Or perhaps it was because his manner seemed effeminate, though nothing about him spoke of the sexually confused except the supercilious twist of this mouth. Gay in the English fashion, possibly. Over a barrel and up the ass, no.

Led by Hamid, the waiter, Colonel Willard Makepeace came up to the tall beer barrel at which Palamedes sat. Hamid held out the stool for the colonel to assume, and when that was done Hamid backed away, but not without comment.

"Madame et Monsieur," he said very low in Turkish.

"Bring me another raki," said Palamedes in Turkish. In English, he said to the colonel. "What will you have, sir?"

"A gin blind," he said, turning to the waiter. "You know the recipe, I suppose."

Having little idea what had been said, Hamid nodded gravely. "Of course, sir."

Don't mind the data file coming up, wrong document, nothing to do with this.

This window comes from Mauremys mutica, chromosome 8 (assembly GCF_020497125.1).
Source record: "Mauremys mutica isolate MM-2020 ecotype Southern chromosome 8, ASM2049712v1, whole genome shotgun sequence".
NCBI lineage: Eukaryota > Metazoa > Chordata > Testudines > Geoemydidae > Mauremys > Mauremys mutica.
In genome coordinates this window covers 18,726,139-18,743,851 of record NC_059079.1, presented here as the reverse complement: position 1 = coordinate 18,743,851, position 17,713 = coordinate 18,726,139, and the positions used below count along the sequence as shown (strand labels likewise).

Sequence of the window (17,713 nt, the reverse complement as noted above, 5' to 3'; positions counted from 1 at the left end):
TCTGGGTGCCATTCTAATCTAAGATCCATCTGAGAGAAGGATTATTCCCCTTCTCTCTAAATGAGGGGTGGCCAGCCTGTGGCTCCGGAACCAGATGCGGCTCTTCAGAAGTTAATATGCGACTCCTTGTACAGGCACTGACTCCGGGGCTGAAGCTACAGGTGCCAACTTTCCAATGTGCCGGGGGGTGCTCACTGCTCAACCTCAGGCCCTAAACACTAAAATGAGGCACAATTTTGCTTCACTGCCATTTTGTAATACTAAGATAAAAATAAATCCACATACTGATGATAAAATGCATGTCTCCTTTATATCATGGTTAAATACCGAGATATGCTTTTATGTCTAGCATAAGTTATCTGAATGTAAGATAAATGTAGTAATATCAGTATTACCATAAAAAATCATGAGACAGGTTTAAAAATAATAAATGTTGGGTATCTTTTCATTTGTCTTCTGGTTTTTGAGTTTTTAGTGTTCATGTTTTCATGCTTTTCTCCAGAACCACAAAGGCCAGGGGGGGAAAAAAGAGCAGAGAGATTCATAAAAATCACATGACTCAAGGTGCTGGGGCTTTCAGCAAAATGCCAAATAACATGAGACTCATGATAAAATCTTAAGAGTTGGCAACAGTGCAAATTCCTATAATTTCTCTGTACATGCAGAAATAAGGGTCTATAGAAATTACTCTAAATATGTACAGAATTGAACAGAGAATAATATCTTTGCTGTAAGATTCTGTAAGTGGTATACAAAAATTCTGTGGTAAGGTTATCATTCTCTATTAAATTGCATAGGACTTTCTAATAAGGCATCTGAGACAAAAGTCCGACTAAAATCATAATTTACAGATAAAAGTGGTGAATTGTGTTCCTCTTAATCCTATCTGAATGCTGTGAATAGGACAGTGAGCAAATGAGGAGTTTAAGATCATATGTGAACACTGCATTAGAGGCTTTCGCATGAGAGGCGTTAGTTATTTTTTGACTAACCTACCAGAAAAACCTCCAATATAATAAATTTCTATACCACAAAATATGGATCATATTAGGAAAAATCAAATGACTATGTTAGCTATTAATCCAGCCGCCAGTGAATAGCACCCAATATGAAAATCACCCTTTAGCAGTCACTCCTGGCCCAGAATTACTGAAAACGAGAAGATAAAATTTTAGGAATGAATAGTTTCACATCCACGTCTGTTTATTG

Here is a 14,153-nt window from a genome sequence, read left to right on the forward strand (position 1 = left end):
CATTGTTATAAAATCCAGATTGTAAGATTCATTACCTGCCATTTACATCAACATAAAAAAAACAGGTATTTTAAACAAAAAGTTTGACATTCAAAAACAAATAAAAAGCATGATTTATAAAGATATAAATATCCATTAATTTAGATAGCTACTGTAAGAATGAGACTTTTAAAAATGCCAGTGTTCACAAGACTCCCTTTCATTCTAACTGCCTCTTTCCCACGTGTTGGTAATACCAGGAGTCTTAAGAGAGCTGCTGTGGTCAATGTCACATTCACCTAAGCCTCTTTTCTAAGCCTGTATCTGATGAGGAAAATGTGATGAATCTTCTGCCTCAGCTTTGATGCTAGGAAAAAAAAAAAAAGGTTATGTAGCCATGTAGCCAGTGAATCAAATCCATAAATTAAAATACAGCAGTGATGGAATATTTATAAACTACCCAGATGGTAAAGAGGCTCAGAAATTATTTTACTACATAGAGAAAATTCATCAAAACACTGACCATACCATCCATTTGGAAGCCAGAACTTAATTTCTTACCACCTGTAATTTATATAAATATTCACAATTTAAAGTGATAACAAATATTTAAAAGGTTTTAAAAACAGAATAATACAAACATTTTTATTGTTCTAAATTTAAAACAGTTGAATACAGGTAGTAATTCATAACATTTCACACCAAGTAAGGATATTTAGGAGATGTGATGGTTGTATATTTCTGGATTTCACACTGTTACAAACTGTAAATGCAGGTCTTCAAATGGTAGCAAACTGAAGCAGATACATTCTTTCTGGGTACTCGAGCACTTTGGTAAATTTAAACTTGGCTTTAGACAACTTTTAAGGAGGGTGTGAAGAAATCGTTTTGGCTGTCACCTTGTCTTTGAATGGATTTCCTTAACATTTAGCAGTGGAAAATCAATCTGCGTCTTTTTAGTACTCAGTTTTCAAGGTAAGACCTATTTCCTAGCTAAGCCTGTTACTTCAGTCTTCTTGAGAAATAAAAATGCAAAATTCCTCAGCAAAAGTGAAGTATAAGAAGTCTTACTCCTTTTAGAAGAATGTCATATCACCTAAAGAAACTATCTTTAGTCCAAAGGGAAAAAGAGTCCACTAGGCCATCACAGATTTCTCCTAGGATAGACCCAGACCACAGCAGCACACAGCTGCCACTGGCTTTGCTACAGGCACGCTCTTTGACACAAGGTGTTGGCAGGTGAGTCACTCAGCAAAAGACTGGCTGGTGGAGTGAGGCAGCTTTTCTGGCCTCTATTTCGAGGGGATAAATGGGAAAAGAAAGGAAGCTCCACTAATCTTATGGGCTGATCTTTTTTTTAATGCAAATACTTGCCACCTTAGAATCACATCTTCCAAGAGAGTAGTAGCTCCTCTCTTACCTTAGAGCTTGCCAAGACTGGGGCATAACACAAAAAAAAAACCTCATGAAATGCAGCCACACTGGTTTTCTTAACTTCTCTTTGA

Palamedes thought he should not intervene in this process. The Englishman would drink what was put before him, being accustomed to grief in a city that did not accept his kind. He would be grateful if the drink was not poisoned. Most British officers drank only in the hotel bar at the Pera Palas for exactly that reason.

"My name is Palamedes," he said, putting out his hand.

The Englishman returned the handshake as if he would do whatever was necessary to hurry his business along. "Willard," he said.

"Are you with the Occupation, Willard?"

"That's a good guess," he said, with a bad smile. "I could tell you I was on tour for my health, but there must be better places than Constant at the moment."